Nathan Buckley has defended Collingwood's game plan in the face of mounting criticism, declaring his low-scoring Magpies aren't deliberately playing a defensive brand of football.
Ranked second-last in the AFL this season for points scored, the Pies produced a goalless first half for the first time since 2005 in their loss to Geelong last week.
They have managed a total of just 151 points on their current three-match losing streak, equating to their lowest tally over a three-week stretch since 1968.
The scoring trouble has left Collingwood in 16th place with a 2-9 record ahead of Saturday's meeting with Adelaide at Adelaide Oval.
Buckley, who last month conceded the Magpies had fallen into a "reset" phase, said his side has reworked its attacking style in recent weeks, putting greater emphasis on possession and forcing the opposition to defend.
"It's just that final piece of being able to connect and that's something we've worked on over the last couple of weeks whilst we've been reschooling our defence and re-establishing those strong elements of our game," Buckley said.
"We don't intend to be dour, but at the moment that has been a step that we've gone through.
"We just haven't been able to convert our opportunities, whether that be accuracy or that connection inside forward-50, to kick a score that we believe we're capable of.
"This week could be the week for that."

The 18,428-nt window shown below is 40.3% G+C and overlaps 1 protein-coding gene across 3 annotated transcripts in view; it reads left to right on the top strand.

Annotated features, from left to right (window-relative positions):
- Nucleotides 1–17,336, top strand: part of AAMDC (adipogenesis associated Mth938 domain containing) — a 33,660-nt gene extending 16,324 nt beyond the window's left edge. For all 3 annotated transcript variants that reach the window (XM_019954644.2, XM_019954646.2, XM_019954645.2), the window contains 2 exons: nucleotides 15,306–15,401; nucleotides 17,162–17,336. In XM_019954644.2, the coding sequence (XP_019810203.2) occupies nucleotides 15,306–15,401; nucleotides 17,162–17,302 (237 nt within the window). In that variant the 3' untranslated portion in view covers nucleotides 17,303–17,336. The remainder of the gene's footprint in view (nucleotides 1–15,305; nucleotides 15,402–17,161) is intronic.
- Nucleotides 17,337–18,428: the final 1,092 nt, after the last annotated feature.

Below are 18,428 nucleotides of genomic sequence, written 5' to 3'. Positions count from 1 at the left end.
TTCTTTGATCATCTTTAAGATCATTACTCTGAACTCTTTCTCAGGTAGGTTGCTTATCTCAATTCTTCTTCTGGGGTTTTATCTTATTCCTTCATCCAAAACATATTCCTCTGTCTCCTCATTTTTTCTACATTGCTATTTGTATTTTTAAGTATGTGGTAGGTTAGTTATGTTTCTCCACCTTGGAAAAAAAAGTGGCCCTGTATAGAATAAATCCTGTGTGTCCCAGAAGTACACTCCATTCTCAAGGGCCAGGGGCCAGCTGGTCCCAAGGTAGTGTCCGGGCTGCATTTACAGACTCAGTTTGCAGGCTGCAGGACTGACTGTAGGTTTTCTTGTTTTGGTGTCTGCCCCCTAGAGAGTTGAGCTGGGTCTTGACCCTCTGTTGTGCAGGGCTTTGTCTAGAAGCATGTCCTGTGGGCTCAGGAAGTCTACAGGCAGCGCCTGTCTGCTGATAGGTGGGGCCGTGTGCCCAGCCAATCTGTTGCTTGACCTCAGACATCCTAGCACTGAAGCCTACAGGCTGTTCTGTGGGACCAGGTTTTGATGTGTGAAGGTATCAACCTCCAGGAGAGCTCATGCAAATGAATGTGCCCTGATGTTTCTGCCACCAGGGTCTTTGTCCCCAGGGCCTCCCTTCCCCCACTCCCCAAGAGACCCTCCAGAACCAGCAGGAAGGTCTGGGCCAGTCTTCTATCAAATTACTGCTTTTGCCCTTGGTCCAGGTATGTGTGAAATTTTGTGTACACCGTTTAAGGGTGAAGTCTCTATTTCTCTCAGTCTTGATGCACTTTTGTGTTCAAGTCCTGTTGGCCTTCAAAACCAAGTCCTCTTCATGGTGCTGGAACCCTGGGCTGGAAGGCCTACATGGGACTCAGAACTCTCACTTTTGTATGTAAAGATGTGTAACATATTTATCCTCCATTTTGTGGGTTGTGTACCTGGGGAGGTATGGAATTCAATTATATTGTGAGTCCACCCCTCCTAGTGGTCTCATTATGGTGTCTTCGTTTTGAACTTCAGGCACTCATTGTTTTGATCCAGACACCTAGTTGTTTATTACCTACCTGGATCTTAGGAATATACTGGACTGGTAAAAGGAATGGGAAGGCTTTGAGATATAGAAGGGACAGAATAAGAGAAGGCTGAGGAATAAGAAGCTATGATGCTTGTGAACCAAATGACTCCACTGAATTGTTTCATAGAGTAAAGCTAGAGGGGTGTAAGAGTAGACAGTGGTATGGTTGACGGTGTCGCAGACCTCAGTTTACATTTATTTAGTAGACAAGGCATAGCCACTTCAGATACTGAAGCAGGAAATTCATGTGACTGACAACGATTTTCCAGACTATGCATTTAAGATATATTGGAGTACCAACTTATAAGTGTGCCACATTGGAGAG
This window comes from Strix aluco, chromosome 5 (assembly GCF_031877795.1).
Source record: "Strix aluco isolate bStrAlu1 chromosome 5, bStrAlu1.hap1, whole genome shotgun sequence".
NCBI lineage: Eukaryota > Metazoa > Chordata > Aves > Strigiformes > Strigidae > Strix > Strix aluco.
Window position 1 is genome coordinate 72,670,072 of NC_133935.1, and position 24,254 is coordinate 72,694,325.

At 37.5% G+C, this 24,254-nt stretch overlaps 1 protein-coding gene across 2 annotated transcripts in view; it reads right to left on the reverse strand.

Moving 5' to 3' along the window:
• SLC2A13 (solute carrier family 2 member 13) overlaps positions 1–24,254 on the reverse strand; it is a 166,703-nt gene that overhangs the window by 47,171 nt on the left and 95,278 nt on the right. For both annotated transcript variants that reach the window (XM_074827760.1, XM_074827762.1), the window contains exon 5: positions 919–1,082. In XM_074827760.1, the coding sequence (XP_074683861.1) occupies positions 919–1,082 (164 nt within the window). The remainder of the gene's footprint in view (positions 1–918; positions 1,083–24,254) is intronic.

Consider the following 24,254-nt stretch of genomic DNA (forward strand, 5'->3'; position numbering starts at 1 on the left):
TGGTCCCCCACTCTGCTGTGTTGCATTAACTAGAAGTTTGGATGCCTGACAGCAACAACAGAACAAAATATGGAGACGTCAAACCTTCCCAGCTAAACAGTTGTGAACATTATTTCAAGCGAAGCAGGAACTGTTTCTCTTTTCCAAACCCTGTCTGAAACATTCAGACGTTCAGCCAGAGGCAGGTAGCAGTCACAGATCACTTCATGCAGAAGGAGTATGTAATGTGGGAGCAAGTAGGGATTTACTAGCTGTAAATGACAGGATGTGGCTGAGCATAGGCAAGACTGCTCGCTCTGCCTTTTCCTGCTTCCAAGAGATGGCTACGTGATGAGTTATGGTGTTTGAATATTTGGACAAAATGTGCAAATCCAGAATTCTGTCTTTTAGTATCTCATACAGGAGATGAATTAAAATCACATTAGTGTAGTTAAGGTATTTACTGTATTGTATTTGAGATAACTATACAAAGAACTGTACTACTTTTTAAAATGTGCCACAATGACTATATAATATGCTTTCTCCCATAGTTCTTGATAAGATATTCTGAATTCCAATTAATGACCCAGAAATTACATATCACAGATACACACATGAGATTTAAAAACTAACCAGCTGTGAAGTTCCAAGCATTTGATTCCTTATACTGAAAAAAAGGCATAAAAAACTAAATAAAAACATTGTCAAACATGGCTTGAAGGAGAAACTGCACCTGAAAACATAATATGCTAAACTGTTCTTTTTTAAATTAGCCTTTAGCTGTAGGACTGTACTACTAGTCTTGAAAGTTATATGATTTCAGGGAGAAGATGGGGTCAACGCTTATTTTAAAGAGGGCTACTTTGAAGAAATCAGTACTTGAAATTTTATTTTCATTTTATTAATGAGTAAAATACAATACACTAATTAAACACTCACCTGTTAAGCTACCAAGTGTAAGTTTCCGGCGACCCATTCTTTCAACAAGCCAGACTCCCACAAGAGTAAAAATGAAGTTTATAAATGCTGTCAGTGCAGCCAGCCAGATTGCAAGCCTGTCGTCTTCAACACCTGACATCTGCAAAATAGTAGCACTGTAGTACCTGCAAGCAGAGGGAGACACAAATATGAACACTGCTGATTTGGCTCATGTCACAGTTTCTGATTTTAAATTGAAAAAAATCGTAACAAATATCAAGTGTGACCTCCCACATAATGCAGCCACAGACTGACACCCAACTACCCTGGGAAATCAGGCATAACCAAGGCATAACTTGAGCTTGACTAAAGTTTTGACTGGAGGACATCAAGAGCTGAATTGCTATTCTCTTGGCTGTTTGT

Jamie Elliott's return after 10 weeks out with a broken leg is a boost to Collingwood's chances of toppling Adelaide, but they have lost experienced duo Chris Mayne (managed) and Brodie Grundy (neck).
Second-gamer Max Lynch will lead the ruck in Grundy's absence against Crows big man Reilly O'Brien.
As Melbourne tackles another COVID-19 outbreak, the Magpies have had to operate under strict quarantine directions from the South Australian government as part of their exemption to fly in and out of Adelaide on Saturday.
SA's top health official, Nicola Spurrier, raised eyebrows this week when addressing Collingwood's exemption details, suggesting fans should "duck" and "not touch that ball" if it travels over the Adelaide Oval fence.
"There's been a few memes about it, so I didn't miss that," Buckley said.
"I understand the health ministers have got a job to do and we don't take lightly the fact that we are provided with the opportunity to come across and play this game.
"We take it very seriously and we're doing everything that the SA government is asking of us, in terms of their protocols, to make sure that we adhere to their guidelines."
About half of Collingwood's playing group had stayed at a Melbourne hotel on Thursday, with the entire travelling party scheduled to do so on Friday before departing.
Buckley said their training schedule and meetings have not been hindered by the protocols.